Net foreign assets

-6.8 9.7 9.6 0.3 1.5 1.2 1.5 2.2 4.6

Domestic credit

41.7 34.9 7.2 9.7 15.1 10.5 10.0 9.9 10.1

   Net credit to government (Treasury)

31.2 13.4 -28.7 -7.8 17.5 4.3 2.6 1.5 -2.6

Broad money

11.6 13.5 7.5 12.7 8.6 7.3 7.5 7.7 7.6

Velocity (GDP/end-year broad money)

3.5 3.3 3.3 3.3 3.2 3.2 3.2 3.2 3.2

External sector

   

 

 

 

 

 

 

 

Exports, f.o.b.

-55.4 93.1 17.1 14.1 13.9 8.2 7.8 7.8 7.9

Imports, f.o.b.

28.5 1.6 13.1 14.4 -1.4 6.3 2.3 5.7 4.0

Export volume

-35.0 71.2 18.1 12.5 9.8 2.1 1.8 2.7 2.7

Import volume

33.1 10.6 -0.8 -4.8 -7.0 4.8 -0.3 4.9 2.8

Terms of trade

-40.8 22.8 -13.0 -15.6 -2.1 4.5 3.1 4.2 3.8
(in percent of GDP, unless otherwise indicated)

Investment and savings

       

 

 

 

   

Investment

14.3 12.4 16.6 17.2 17.3 18.1 19.0 19.8 20.4

   Public

9.3 4.7 7.5 7.5 7.7 8.0 8.5 8.8 9.0

   Private

5.0 7.7 9.1 9.7 9.6 10.1 10.6 11.0 11.5

Gross national savings

3.2 3.4 7.7 7.1 3.7 5.0 7.0 7.9 9.3

   Public

1.0 4.1 7.6 8.5 1.0 2.1 2.4 3.1 3.6

   Private

2.3 -0.7 0.1 -1.4 2.8 2.9 4.6 4.8 5.7

Government budget

 

 

 

 

 

 

 

 

 

Domestic Revenue

13.1 13.9 14.3 14.4 14.2 14.5 14.7 15.1 15.5

Total grants

10.4 9.7 13.7 14.5 7.1 7.2 6.9 7.1 7.1

Total expenditure

26.0 23.0 23.2 24.0 23.2 22.7 22.9 23.0 23.0

   Current expenditure

16.8 18.1 15.6 16.5 15.5 14.7 14.5 14.3 14.0

Domestic primary balance

-2.8 -2.6 -1.5 -1.6 -1.3 -0.5 -0.4 0.0 0.4

Change in arrears

0.2 0.2 -7.6 -7.8 -0.4 -0.5 -0.8 -0.9 -0.8

   External interest

0.1 -0.1 -2.2 -2.4 0.0 0.0 0.0 0.0 0.0

   Domestic

0.0 0.4 -5.4 -5.4 -0.4 -0.5 -0.8 -0.9 -0.8

Overall balance (cash basis)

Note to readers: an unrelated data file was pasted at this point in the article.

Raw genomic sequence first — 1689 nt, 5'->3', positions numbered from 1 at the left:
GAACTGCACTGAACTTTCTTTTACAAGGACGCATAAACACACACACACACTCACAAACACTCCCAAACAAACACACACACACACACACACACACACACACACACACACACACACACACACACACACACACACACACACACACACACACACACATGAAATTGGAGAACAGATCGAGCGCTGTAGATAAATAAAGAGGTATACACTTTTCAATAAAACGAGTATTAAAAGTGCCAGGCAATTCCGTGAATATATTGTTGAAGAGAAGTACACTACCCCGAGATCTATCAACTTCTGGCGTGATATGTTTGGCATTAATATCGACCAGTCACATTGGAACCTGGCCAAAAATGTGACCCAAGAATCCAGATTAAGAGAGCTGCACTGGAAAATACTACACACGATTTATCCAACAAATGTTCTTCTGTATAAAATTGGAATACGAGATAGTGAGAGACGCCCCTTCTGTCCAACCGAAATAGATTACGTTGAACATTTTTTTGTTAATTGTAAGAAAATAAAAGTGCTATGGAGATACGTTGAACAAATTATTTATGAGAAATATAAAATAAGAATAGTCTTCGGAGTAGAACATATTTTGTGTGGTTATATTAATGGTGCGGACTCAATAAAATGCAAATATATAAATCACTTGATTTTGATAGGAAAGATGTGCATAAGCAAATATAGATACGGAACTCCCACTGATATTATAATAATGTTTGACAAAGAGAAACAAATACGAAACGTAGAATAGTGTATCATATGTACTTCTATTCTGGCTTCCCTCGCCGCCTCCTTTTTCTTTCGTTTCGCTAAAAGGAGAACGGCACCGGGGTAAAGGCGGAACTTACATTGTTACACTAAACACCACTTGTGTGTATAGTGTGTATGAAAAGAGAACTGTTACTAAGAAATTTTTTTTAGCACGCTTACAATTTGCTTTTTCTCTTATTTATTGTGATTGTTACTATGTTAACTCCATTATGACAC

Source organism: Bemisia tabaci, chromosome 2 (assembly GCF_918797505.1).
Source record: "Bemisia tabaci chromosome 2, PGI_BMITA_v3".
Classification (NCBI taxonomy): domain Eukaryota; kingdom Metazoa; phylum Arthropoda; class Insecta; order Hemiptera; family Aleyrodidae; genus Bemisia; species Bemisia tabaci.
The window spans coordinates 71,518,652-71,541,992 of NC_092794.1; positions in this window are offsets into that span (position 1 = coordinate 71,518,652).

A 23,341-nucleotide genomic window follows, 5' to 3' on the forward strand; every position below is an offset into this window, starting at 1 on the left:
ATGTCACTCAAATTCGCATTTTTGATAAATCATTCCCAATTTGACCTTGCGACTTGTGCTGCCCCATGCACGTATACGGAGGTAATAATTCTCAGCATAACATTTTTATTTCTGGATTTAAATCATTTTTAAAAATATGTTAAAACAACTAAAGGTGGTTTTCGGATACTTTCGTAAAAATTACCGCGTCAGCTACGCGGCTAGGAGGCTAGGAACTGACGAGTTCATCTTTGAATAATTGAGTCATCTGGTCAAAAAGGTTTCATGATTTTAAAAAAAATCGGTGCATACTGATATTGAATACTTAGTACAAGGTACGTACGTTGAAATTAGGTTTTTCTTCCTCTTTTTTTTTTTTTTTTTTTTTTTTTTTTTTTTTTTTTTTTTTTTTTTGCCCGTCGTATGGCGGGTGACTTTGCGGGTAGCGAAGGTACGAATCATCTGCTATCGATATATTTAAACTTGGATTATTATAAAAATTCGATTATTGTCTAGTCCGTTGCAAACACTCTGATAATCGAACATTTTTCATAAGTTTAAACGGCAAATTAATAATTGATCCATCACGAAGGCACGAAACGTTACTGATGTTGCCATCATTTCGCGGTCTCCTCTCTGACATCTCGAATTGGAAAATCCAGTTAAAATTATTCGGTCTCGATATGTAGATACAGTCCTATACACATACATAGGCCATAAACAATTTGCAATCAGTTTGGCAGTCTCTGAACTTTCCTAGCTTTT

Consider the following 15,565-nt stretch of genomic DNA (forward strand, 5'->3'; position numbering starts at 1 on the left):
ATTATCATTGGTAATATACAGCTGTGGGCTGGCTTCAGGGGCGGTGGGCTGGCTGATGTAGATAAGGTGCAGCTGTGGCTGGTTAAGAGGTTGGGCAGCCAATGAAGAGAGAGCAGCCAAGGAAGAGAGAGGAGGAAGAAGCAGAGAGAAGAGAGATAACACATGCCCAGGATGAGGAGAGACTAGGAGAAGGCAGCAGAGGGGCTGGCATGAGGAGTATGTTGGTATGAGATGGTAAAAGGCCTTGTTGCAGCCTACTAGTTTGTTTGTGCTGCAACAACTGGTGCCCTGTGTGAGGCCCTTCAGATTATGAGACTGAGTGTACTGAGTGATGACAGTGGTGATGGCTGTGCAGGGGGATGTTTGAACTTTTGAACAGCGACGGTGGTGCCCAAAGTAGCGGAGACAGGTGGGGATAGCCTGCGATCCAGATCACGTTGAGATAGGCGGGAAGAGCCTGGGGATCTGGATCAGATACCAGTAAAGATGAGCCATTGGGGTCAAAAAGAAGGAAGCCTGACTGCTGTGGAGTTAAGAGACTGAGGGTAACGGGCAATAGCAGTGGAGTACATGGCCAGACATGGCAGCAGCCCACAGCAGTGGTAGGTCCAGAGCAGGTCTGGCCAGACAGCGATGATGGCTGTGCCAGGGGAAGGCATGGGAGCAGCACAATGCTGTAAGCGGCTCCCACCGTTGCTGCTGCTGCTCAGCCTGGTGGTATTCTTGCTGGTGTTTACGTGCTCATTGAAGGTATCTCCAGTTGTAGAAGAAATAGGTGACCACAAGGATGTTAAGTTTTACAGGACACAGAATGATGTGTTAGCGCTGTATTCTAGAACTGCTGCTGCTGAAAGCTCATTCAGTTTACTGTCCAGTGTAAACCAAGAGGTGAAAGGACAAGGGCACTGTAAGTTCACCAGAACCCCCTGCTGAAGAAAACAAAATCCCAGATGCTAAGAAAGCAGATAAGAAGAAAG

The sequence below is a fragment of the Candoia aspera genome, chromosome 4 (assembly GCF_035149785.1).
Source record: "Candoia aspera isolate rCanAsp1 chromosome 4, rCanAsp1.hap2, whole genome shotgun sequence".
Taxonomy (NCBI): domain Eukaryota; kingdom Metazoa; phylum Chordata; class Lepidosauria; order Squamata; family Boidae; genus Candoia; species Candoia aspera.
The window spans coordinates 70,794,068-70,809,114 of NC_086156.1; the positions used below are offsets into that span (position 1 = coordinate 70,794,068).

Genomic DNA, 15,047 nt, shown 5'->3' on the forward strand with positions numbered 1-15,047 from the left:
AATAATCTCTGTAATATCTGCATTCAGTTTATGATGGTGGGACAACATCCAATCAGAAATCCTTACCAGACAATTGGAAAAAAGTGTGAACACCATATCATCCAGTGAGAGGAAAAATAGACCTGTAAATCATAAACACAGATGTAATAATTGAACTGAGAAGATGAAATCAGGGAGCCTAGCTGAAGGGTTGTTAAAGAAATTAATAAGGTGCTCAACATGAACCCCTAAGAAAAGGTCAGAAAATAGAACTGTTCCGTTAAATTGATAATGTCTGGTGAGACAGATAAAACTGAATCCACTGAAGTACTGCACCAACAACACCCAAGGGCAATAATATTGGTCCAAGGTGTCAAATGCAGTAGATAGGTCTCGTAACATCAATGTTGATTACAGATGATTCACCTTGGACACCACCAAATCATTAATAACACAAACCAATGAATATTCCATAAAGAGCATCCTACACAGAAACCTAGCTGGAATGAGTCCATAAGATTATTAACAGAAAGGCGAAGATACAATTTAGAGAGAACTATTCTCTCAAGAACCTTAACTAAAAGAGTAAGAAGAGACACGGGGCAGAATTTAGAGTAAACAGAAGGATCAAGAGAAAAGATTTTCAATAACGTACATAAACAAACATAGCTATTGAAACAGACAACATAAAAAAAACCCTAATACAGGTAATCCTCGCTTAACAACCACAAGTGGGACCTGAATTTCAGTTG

-2.3 0.8 -2.7 -3.0 -2.2 -1.5 -2.2 -1.7 -1.2

   Excluding grants

-12.8 -8.9 -16.4 -17.4 -9.4 -8.7 -9.0 -8.8 -8.3

Financing

2.4 -0.7 -0.6 0.9 0.0 -0.7 -0.7 -0.9 -1.0

   Foreign (net)

1.2 -1.3 0.8 1.3 -0.7 -0.9 -0.8 -1.0 -0.9

   Domestic (net)

1.1 0.6 -1.4 -0.4 0.7 0.2 0.1 0.1 -0.1

Financing gap 1/

0.0 0.0 3.3 2.1 2.2 2.2 2.9 2.6 2.2

External sector

 

 

 

 

 

 

 

   

Exports of goods and services

14.0 13.2 15.0 13.2 13.7 14.0 14.0 14.3 14.5

Imports of goods and services

48.4 47.9 50.5 50.8 47.6 47.4 45.3 44.6 43.2

Current account balance

-11.1 -9.0 -8.9 -10.2 -13.6 -13.1 -12.0 -11.9 -11.1

   Excl. official and private transfers

-34.3 -34.7 -35.9 -38.1 -34.2 -33.6 -31.4 -30.4 -28.7

External debt, NPV in percent of GDP 2/

37.4 46.2 41.8 41.8 40.2 38.4 36.5 34.5 32.5

External debt, NPV in percent of exports of goods & services

267 330 308 308 286 275 266 255 242

External debt service (in percent of exports of goods and services)

12.2 14.3 19.5 19.5 9.7 9.1 7.8 8.3 10.3

Overall balance of payments (in millions of U.S. dollars)

-15.9 30.1 -6.0 -13.7 -11.8 -12.3 -16.6 -15.2 -10.8

Official grants and loans (percent of GDP)

11.1 9.7 13.9 14.9 7.3 7.4 7.1 7.3 7.3

Gross international reserves (end of period)

 

 

 

 

 

 

 

 

 

   In millions of U.S. dollars

110.4 153.1 153.3 137.5 139.3 139.8 140.6 141.5 144.1

   In months of imports of goods & services

5.1 7.1 6.5 6.1 6.3 6.0 5.9 5.7 5.6

Real effective exchange rate (2000=100)

122.3 122.6 ... ... ... ... ... ... ...

Exchange rate CF/US$ (period average)

334.3 353.2 360.7 383.2 ... ... ... ... ...

Memorandum items:

                 

GDP (nominal, in billions of CF)

178.0 189.6 201.0 201.0 212.7 226.8 243.3 261.4 280.8
 

Sources: Comorian authorities; and IMF staff estimates and projections.

1/ The program financing gap for 2010–12 will be covered by grants and ECF financing.

2/ External debt ratios before traditional debt-relief. 2008 debt data not comparable, as it does not account for the full stock of debt.


1 Under Article IV of the IMF's Articles of Agreement, the IMF holds bilateral discussions with members, usually every year. A staff team visits the country, collects economic and financial information, and discusses with officials the country's economic developments and policies. On return to headquarters, the staff prepares a report, which forms the basis for discussion by the Executive Board. At the conclusion of the discussion, the Managing Director, as Chairman of the Board, summarizes the views of Executive Directors, and this summary is transmitted to the country's authorities. An explanation of any qualifiers used in summing up can be found here: http://www.imf.org/external/np/sec/misc/qualifiers.htm.